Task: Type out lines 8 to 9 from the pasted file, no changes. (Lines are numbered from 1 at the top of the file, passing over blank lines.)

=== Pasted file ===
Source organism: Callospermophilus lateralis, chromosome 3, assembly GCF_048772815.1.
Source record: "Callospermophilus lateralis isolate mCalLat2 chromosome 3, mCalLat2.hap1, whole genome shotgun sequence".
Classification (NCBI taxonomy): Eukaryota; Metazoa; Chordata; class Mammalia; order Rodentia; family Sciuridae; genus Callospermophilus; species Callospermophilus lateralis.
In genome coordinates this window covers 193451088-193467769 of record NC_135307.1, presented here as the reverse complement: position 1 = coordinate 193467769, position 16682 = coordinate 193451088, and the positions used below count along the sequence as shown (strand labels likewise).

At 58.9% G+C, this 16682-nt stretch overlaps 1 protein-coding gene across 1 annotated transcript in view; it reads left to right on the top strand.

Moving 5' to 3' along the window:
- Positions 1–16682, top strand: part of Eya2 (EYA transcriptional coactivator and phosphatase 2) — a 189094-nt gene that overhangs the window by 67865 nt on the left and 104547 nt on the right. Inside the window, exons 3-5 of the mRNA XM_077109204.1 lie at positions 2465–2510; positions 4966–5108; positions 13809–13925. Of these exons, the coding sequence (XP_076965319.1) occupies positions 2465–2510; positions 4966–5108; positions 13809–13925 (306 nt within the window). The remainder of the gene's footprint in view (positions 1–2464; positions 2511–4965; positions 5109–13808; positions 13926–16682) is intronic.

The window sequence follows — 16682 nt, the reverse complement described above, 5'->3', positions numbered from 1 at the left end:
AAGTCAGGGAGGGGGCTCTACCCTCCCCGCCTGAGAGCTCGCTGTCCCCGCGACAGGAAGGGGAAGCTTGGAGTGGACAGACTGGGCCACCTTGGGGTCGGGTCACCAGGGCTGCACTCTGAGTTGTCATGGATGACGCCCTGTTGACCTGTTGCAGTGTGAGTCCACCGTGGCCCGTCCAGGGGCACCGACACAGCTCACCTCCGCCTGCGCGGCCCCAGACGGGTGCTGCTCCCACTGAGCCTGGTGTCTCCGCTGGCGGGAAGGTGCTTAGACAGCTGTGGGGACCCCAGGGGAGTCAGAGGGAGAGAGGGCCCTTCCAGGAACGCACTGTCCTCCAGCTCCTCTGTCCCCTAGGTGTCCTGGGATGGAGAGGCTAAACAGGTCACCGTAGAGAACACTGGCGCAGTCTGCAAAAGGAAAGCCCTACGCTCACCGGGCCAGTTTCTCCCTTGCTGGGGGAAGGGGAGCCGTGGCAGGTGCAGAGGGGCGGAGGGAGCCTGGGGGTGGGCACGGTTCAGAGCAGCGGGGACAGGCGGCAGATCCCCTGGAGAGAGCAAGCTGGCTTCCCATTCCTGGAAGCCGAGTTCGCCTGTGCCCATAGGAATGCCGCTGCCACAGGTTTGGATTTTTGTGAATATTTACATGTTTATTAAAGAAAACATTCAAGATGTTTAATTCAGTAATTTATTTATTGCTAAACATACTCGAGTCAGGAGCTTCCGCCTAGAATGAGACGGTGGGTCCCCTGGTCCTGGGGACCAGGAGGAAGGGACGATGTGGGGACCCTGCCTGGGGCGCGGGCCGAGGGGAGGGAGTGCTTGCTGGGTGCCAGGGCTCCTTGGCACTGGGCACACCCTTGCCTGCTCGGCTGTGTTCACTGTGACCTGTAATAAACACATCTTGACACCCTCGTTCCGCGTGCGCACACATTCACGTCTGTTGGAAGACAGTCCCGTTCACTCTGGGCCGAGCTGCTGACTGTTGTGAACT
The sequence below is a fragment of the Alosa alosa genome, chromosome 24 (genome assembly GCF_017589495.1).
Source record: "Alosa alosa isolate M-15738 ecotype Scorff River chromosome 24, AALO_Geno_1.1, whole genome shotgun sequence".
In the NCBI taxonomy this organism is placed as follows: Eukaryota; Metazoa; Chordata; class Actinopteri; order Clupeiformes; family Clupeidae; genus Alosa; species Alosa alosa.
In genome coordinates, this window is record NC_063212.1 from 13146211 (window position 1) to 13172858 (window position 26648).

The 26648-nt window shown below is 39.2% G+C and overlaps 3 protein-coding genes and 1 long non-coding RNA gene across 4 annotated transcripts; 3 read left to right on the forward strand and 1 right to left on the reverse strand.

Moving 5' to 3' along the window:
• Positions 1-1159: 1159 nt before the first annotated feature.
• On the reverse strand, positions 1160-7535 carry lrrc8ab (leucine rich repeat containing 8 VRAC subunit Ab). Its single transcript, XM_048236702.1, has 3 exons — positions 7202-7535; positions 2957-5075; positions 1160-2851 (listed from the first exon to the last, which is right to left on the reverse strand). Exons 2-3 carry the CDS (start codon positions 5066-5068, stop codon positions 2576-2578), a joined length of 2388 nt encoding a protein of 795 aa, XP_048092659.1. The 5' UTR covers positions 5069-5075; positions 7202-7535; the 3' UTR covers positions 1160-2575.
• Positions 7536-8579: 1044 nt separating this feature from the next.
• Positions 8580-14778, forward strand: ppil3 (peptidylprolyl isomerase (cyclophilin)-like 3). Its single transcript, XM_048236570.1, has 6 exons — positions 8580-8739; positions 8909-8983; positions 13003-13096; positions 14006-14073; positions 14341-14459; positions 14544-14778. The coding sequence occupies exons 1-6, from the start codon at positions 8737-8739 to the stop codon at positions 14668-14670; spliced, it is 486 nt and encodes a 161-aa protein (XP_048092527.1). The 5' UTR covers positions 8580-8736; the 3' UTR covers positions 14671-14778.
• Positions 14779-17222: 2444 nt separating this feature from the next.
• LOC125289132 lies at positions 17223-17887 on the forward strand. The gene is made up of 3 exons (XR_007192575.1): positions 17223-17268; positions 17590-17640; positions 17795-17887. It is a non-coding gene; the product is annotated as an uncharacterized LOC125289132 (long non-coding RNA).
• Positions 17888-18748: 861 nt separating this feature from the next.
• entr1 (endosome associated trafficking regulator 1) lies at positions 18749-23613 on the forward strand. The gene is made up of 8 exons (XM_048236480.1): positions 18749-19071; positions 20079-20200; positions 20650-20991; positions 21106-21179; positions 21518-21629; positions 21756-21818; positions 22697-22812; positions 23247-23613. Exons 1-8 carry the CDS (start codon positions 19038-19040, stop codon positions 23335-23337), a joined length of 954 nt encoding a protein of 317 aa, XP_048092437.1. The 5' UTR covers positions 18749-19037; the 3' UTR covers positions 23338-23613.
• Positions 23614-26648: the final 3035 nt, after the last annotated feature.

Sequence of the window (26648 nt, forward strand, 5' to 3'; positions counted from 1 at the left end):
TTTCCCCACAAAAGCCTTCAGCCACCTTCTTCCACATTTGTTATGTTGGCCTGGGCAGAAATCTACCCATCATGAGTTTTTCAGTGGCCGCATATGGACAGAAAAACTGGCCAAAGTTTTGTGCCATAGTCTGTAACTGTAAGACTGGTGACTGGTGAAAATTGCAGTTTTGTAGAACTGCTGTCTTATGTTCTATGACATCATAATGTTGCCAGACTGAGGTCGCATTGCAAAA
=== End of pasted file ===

The window sequence follows — 16682 nt, the reverse complement described above, 5'->3', positions numbered from 1 at the left end:
AAGTCAGGGAGGGGGCTCTACCCTCCCCGCCTGAGAGCTCGCTGTCCCCGCGACAGGAAGGGGAAGCTTGGAGTGGACAGACTGGGCCACCTTGGGGTCGGGTCACCAGGGCTGCACTCTGAGTTGTCATGGATGACGCCCTGTTGACCTGTTGCAGTGTGAGTCCACCGTGGCCCGTCCAGGGGCACCGACACAGCTCACCTCCGCCTGCGCGGCCCCAGACGGGTGCTGCTCCCACTGAGCCTGGTGTCTCCGCTGGCGGGAAGGTGCTTAGACAGCTGTGGGGACCCCAGGGGAGTCAGAGGGAGAGAGGGCCCTTCCAGGAACGCACTGTCCTCCAGCTCCTCTGTCCCCTAGGTGTCCTGGGATGGAGAGGCTAAACAGGTCACCGTAGAGAACACTGGCGCAGTCTGCAAAAGGAAAGCCCTACGCTCACCGGGCCAGTTTCTCCCTTGCTGGGGGAAGGGGAGCCGTGGCAGGTGCAGAGGGGCGGAGGGAGCCTGGGGGTGGGCACGGTTCAGAGCAGCGGGGACAGGCGGCAGATCCCCTGGAGAGAGCAAGCTGGCTTCCCATTCCTGGAAGCCGAGTTCGCCTGTGCCCATAGGAATGCCGCTGCCACAGGTTTGGATTTTTGTGAATATTTACATGTTTATTAAAGAAAACATTCAAGATGTTTAATTCAGTAATTTATTTATTGCTAAACATACTCGAGTCAGGAGCTTCCGCCTAGAATGAGACGGTGGGTCCCCTGGTCCTGGGGACCAGGAGGAAGGGACGATGTGGGGACCCTGCCTGGGGCGCGGGCCGAGGGGAGGGAGTGCTTGCTGGGTGCCAGGGCTCCTTGGCACTGGGCACACCCTTGCCTGCTCGGCTGTGTTCACTGTGACCTGTAATAAACACATCTTGACACCCTCGTTCCGCGTGCGCACACATTCACGTCTGTTGGAAGACAGTCCCGTTCACTCTGGGCCGAGCTGCTGACTGTTGTGAACT